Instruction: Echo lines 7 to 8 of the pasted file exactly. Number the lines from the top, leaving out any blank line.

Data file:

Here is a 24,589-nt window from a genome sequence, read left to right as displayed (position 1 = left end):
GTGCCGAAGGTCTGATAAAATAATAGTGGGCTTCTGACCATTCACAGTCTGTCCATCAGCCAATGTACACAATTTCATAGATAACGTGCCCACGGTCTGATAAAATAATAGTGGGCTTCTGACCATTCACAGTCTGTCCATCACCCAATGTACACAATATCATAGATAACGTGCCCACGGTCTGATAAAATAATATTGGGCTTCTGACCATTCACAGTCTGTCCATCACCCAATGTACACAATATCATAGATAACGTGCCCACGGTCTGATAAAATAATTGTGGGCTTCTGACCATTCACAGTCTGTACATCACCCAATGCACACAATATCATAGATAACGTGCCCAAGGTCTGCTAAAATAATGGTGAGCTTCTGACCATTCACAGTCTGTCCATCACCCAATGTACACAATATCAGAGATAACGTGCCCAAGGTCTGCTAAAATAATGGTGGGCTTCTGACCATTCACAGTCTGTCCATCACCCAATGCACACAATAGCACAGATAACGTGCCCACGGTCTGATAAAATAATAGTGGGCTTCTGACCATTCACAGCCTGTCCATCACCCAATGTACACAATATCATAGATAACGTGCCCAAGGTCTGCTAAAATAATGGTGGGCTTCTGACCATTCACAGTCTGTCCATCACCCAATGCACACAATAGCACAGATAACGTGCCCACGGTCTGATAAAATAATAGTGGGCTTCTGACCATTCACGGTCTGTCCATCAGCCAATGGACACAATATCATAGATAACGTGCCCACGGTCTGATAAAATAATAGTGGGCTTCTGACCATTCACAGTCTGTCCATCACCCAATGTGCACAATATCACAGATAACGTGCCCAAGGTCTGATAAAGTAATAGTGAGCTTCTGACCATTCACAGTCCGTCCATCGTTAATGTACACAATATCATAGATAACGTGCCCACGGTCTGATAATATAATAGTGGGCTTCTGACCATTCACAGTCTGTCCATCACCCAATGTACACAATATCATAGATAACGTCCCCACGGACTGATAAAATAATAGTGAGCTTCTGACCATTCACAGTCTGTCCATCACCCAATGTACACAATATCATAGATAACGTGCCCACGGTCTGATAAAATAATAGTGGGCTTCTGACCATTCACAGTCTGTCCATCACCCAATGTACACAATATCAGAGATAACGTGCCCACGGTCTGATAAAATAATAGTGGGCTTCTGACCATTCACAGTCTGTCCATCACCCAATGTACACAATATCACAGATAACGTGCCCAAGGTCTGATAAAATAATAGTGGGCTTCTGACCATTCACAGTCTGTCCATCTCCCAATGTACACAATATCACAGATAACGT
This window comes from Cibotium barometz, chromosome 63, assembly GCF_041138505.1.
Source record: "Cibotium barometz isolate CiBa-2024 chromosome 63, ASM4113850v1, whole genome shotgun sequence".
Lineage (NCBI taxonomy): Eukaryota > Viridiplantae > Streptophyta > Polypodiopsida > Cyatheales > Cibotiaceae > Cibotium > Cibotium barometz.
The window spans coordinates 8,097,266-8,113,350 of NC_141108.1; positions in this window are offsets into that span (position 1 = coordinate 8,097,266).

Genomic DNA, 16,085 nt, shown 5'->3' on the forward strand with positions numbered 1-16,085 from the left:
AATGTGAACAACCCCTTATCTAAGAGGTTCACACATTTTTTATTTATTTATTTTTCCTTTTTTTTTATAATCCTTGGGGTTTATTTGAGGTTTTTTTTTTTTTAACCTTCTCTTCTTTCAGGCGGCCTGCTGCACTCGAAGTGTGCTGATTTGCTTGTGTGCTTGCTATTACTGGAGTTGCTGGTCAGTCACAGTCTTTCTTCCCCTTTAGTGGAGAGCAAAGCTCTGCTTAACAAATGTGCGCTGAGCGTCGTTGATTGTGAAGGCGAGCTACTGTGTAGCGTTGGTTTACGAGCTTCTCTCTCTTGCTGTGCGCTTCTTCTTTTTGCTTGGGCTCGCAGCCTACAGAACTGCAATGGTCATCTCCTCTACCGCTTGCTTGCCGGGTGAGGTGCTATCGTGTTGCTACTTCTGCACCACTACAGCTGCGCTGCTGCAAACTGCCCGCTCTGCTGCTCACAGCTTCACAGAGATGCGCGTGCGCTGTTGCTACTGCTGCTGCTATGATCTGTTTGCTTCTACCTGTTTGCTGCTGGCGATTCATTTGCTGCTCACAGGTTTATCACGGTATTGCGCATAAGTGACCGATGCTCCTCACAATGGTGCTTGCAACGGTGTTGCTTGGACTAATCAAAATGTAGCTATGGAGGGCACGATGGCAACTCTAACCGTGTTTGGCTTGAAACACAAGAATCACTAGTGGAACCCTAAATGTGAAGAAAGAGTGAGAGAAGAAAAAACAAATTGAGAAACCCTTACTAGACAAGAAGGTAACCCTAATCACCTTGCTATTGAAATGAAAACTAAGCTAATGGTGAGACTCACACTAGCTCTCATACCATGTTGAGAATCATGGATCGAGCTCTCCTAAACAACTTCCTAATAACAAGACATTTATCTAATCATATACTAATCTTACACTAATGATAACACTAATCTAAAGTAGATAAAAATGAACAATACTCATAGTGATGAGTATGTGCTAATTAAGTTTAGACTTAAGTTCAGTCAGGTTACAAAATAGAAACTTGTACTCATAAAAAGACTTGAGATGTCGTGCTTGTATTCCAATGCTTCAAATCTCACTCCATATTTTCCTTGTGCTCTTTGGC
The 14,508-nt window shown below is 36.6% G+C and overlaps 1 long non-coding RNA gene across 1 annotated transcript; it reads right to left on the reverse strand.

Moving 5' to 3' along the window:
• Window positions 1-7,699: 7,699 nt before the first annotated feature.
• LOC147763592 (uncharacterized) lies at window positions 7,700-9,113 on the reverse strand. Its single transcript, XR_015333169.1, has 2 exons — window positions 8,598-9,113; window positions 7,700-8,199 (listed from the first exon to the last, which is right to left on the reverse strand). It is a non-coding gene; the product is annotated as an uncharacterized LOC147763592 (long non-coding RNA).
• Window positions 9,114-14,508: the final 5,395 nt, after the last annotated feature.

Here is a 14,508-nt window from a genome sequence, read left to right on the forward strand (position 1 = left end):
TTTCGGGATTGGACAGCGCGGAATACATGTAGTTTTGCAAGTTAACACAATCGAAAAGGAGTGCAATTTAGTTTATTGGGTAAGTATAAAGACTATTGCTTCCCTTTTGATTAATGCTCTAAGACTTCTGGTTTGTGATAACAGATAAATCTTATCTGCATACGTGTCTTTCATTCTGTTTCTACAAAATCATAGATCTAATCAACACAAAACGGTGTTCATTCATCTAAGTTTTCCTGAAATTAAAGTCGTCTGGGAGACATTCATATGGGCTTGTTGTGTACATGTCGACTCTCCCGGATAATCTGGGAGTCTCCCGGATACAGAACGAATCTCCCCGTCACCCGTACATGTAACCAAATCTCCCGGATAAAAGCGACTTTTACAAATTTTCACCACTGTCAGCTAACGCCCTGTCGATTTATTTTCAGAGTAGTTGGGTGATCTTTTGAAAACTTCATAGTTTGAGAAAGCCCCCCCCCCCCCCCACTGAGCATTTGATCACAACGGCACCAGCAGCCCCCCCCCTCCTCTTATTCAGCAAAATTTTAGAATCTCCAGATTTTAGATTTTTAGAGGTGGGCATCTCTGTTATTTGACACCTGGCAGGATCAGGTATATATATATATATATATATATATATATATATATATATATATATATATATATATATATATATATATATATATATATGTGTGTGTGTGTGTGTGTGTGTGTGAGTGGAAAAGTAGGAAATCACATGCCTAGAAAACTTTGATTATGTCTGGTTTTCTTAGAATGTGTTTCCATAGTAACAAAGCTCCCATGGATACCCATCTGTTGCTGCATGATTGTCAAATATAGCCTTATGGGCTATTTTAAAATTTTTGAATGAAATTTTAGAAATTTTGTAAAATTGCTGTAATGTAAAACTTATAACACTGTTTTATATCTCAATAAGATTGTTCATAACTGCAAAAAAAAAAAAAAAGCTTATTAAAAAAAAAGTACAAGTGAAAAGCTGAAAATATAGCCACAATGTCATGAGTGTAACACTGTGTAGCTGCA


Genomic DNA, 16,085 nt, shown 5'->3' on the forward strand with positions numbered 1-16,085 from the left:
AATGTGAACAACCCCTTATCTAAGAGGTTCACACATTTTTTATTTATTTATTTTTCCTTTTTTTTTATAATCCTTGGGGTTTATTTGAGGTTTTTTTTTTTTTAACCTTCTCTTCTTTCAGGCGGCCTGCTGCACTCGAAGTGTGCTGATTTGCTTGTGTGCTTGCTATTACTGGAGTTGCTGGTCAGTCACAGTCTTTCTTCCCCTTTAGTGGAGAGCAAAGCTCTGCTTAACAAATGTGCGCTGAGCGTCGTTGATTGTGAAGGCGAGCTACTGTGTAGCGTTGGTTTACGAGCTTCTCTCTCTTGCTGTGCGCTTCTTCTTTTTGCTTGGGCTCGCAGCCTACAGAACTGCAATGGTCATCTCCTCTACCGCTTGCTTGCCGGGTGAGGTGCTATCGTGTTGCTACTTCTGCACCACTACAGCTGCGCTGCTGCAAACTGCCCGCTCTGCTGCTCACAGCTTCACAGAGATGCGCGTGCGCTGTTGCTACTGCTGCTGCTATGATCTGTTTGCTTCTACCTGTTTGCTGCTGGCGATTCATTTGCTGCTCACAGGTTTATCACGGTATTGCGCATAAGTGACCGATGCTCCTCACAATGGTGCTTGCAACGGTGTTGCTTGGACTAATCAAAATGTAGCTATGGAGGGCACGATGGCAACTCTAACCGTGTTTGGCTTGAAACACAAGAATCACTAGTGGAACCCTAAATGTGAAGAAAGAGTGAGAGAAGAAAAAACAAATTGAGAAACCCTTACTAGACAAGAAGGTAACCCTAATCACCTTGCTATTGAAATGAAAACTAAGCTAATGGTGAGACTCACACTAGCTCTCATACCATGTTGAGAATCATGGATCGAGCTCTCCTAAACAACTTCCTAATAACAAGACATTTATCTAATCATATACTAATCTTACACTAATGATAACACTAATCTAAAGTAGATAAAAATGAACAATACTCATAGTGATGAGTATGTGCTAATTAAGTTTAGACTTAAGTTCAGTCAGGTTACAAAATAGAAACTTGTACTCATAAAAAGACTTGAGATGTCGTGCTTGTATTCCAATGCTTCAAATCTCACTCCATATTTTCCTTGTGCTCTTTGGC